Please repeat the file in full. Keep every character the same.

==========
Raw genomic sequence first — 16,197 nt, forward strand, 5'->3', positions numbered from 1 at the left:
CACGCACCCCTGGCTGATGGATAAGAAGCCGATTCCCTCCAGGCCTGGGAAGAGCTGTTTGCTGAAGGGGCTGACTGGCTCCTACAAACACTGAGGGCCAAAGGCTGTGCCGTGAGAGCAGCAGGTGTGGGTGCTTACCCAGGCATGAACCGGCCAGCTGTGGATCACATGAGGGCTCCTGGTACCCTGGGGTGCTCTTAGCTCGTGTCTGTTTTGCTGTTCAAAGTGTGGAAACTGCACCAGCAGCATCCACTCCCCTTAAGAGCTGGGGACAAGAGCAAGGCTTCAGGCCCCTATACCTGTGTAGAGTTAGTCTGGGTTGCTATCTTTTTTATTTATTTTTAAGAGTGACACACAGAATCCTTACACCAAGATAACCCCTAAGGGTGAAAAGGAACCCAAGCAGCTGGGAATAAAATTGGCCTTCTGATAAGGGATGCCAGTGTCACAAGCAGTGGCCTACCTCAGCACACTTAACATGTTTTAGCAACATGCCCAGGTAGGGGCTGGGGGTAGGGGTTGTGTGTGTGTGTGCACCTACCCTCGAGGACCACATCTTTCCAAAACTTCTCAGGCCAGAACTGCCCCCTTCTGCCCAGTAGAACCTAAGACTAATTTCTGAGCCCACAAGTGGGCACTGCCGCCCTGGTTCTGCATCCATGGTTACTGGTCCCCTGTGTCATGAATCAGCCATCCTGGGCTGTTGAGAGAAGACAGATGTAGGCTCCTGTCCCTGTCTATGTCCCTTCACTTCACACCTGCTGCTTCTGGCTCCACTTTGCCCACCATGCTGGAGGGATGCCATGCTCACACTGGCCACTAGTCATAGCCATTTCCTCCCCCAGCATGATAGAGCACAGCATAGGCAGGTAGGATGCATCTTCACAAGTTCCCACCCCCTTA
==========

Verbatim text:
Raw genomic sequence first — 16,197 nt, forward strand, 5'->3', positions numbered from 1 at the left:
CACGCACCCCTGGCTGATGGATAAGAAGCCGATTCCCTCCAGGCCTGGGAAGAGCTGTTTGCTGAAGGGGCTGACTGGCTCCTACAAACACTGAGGGCCAAAGGCTGTGCCGTGAGAGCAGCAGGTGTGGGTGCTTACCCAGGCATGAACCGGCCAGCTGTGGATCACATGAGGGCTCCTGGTACCCTGGGGTGCTCTTAGCTCGTGTCTGTTTTGCTGTTCAAAGTGTGGAAACTGCACCAGCAGCATCCACTCCCCTTAAGAGCTGGGGACAAGAGCAAGGCTTCAGGCCCCTATACCTGTGTAGAGTTAGTCTGGGTTGCTATCTTTTTTATTTATTTTTAAGAGTGACACACAGAATCCTTACACCAAGATAACCCCTAAGGGTGAAAAGGAACCCAAGCAGCTGGGAATAAAATTGGCCTTCTGATAAGGGATGCCAGTGTCACAAGCAGTGGCCTACCTCAGCACACTTAACATGTTTTAGCAACATGCCCAGGTAGGGGCTGGGGGTAGGGGTTGTGTGTGTGTGTGCACCTACCCTCGAGGACCACATCTTTCCAAAACTTCTCAGGCCAGAACTGCCCCCTTCTGCCCAGTAGAACCTAAGACTAATTTCTGAGCCCACAAGTGGGCACTGCCGCCCTGGTTCTGCATCCATGGTTACTGGTCCCCTGTGTCATGAATCAGCCATCCTGGGCTGTTGAGAGAAGACAGATGTAGGCTCCTGTCCCTGTCTATGTCCCTTCACTTCACACCTGCTGCTTCTGGCTCCACTTTGCCCACCATGCTGGAGGGATGCCATGCTCACACTGGCCACTAGTCATAGCCATTTCCTCCCCCAGCATGATAGAGCACAGCATAGGCAGGTAGGATGCATCTTCACAAGTTCCCACCCCCTTA